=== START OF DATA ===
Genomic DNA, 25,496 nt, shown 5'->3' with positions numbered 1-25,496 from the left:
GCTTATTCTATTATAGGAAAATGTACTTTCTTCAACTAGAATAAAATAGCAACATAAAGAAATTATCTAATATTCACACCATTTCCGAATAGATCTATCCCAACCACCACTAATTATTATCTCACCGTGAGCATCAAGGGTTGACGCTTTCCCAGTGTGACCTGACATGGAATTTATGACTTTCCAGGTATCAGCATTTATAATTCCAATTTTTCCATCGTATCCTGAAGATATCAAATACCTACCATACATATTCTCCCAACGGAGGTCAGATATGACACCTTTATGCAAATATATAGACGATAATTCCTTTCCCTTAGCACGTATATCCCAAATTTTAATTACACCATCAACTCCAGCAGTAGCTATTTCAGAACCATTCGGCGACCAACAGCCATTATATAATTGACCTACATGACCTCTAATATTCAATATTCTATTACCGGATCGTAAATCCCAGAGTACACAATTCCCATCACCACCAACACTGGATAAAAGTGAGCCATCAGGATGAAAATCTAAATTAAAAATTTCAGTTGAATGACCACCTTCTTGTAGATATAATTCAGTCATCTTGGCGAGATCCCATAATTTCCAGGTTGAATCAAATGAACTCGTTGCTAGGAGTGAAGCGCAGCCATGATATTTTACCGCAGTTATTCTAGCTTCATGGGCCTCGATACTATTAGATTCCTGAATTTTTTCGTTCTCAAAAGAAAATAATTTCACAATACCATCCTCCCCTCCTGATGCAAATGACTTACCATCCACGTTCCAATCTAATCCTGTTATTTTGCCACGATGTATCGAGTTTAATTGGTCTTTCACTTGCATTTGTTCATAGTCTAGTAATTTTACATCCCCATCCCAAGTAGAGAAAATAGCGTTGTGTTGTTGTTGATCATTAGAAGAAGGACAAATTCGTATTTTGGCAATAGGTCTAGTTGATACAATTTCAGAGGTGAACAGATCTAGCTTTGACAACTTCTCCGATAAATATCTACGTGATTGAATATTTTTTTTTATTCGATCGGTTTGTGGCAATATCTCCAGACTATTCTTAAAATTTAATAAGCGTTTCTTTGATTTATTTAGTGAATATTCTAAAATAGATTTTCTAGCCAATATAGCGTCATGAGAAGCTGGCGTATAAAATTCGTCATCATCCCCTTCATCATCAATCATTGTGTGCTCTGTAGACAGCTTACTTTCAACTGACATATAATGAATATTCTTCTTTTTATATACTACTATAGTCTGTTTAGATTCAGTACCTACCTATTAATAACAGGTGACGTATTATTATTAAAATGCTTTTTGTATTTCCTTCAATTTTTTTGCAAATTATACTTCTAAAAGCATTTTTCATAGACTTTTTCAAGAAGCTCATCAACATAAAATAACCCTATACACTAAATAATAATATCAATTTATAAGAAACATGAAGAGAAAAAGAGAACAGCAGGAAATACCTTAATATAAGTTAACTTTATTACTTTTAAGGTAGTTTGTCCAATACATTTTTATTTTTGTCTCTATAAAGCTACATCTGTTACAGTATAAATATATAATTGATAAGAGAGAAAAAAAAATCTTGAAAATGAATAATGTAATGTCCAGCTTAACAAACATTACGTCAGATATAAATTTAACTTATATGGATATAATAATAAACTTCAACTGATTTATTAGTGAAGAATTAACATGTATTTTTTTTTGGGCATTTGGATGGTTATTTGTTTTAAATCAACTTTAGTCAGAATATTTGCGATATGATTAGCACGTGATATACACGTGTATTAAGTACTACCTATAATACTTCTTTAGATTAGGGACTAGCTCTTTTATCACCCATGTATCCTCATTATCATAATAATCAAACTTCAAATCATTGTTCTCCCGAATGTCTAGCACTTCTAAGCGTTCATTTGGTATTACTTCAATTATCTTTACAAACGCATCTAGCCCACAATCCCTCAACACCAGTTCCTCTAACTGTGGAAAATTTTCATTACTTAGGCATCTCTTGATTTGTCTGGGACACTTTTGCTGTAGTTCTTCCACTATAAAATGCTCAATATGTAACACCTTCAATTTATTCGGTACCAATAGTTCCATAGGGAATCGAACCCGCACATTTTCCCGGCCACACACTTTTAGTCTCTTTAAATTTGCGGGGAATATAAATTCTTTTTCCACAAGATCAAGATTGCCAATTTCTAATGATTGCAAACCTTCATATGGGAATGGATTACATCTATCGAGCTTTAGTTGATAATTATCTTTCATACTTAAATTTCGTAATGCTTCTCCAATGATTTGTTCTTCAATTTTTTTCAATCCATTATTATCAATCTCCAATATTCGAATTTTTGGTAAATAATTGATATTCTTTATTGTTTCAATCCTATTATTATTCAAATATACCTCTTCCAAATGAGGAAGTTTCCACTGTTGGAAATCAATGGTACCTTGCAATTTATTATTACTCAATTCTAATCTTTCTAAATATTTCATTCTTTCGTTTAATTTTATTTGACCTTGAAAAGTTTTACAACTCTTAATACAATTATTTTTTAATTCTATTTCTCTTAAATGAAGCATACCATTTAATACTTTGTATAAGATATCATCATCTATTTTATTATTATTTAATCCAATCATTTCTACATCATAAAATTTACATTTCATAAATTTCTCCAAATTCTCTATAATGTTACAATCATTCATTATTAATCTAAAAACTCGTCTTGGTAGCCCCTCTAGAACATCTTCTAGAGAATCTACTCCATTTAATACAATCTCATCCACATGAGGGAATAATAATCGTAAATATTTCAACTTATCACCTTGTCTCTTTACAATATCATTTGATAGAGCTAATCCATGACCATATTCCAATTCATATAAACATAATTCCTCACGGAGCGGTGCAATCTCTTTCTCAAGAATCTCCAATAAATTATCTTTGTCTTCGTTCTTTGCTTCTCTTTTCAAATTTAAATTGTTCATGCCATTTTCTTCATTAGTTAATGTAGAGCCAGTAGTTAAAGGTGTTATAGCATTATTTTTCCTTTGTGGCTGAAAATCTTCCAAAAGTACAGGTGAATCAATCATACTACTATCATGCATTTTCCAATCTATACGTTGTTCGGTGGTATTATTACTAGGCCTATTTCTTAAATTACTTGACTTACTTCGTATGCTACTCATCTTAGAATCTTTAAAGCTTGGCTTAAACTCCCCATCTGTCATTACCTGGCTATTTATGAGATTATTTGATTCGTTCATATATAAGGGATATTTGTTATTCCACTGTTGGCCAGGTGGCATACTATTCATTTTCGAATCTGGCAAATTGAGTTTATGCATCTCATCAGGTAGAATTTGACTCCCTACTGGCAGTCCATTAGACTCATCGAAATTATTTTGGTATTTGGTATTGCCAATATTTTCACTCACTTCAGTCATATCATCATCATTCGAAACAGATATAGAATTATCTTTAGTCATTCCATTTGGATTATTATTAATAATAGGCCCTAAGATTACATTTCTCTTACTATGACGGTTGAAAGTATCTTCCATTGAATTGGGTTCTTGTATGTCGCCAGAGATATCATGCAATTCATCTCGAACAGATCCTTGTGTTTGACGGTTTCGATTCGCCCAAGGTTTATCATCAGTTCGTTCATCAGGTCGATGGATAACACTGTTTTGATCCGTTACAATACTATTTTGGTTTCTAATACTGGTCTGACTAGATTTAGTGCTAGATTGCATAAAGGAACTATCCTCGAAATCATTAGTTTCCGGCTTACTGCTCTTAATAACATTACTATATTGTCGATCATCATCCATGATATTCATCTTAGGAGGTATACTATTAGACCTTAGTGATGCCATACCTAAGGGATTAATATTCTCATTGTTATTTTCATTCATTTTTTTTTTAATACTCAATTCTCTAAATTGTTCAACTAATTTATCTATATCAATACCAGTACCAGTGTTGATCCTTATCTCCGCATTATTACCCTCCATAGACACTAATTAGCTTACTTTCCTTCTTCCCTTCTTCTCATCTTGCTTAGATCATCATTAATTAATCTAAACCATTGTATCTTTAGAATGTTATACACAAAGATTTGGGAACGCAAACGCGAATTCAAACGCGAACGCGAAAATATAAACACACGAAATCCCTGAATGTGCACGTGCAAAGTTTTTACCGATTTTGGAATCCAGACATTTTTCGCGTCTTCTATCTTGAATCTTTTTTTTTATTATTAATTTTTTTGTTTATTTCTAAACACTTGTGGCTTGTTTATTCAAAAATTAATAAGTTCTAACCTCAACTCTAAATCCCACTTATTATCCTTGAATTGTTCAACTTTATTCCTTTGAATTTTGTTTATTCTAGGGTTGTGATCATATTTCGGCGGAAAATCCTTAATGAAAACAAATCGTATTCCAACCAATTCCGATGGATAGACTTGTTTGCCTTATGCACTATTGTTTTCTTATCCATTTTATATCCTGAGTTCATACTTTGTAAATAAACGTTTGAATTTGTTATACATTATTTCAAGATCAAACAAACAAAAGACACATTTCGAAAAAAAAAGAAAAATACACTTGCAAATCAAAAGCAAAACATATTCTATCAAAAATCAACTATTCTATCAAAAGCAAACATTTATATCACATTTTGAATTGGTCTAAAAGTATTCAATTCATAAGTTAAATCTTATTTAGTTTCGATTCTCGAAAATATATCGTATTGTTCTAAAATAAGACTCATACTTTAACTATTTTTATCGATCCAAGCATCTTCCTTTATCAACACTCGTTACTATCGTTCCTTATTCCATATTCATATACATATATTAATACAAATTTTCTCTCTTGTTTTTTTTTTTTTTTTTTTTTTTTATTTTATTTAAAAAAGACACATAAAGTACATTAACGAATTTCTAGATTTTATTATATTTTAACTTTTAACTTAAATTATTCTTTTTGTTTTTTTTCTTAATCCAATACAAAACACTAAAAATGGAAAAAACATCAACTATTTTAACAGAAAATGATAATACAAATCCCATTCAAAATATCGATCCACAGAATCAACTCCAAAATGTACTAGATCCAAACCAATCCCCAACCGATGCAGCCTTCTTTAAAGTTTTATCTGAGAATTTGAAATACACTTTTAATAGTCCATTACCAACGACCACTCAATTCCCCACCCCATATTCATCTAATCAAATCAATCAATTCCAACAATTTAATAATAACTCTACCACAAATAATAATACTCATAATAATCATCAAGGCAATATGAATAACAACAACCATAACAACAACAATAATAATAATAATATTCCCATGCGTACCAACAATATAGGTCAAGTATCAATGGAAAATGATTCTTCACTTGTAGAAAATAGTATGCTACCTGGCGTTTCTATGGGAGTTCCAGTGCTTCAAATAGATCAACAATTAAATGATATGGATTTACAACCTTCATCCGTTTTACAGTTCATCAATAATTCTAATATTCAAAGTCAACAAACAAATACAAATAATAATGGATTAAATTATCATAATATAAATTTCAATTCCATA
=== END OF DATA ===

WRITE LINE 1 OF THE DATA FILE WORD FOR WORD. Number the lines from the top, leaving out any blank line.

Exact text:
Genomic DNA, 25,496 nt, shown 5'->3' with positions numbered 1-25,496 from the left: